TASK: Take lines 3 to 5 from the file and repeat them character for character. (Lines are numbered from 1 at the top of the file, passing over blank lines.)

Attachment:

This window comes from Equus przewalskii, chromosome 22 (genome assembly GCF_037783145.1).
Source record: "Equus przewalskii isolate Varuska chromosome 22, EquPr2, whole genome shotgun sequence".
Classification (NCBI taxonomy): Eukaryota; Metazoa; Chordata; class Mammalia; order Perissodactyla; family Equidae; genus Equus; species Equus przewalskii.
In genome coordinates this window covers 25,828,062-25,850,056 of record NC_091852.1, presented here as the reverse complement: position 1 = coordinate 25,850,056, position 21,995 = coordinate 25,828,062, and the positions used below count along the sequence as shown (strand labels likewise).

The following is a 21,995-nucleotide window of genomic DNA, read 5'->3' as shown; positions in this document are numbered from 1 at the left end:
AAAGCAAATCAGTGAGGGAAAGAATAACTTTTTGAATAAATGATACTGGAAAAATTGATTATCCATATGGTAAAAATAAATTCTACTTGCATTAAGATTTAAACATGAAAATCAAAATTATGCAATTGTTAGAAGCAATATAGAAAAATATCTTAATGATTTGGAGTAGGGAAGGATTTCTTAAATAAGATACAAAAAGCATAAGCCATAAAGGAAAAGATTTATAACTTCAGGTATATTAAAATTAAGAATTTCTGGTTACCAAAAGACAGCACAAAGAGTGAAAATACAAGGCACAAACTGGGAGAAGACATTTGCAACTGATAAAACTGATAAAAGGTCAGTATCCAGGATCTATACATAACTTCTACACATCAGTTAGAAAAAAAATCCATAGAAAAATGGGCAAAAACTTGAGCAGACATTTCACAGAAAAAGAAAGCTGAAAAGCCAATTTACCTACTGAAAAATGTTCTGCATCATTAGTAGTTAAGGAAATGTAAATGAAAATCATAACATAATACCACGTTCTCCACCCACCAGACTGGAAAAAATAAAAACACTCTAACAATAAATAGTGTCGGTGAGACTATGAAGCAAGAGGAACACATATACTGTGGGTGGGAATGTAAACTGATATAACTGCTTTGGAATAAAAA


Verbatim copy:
Classification (NCBI taxonomy): Eukaryota; Metazoa; Chordata; class Mammalia; order Perissodactyla; family Equidae; genus Equus; species Equus przewalskii.
In genome coordinates this window covers 25,828,062-25,850,056 of record NC_091852.1, presented here as the reverse complement: position 1 = coordinate 25,850,056, position 21,995 = coordinate 25,828,062, and the positions used below count along the sequence as shown (strand labels likewise).

The following is a 21,995-nucleotide window of genomic DNA, read 5'->3' as shown; positions in this document are numbered from 1 at the left end: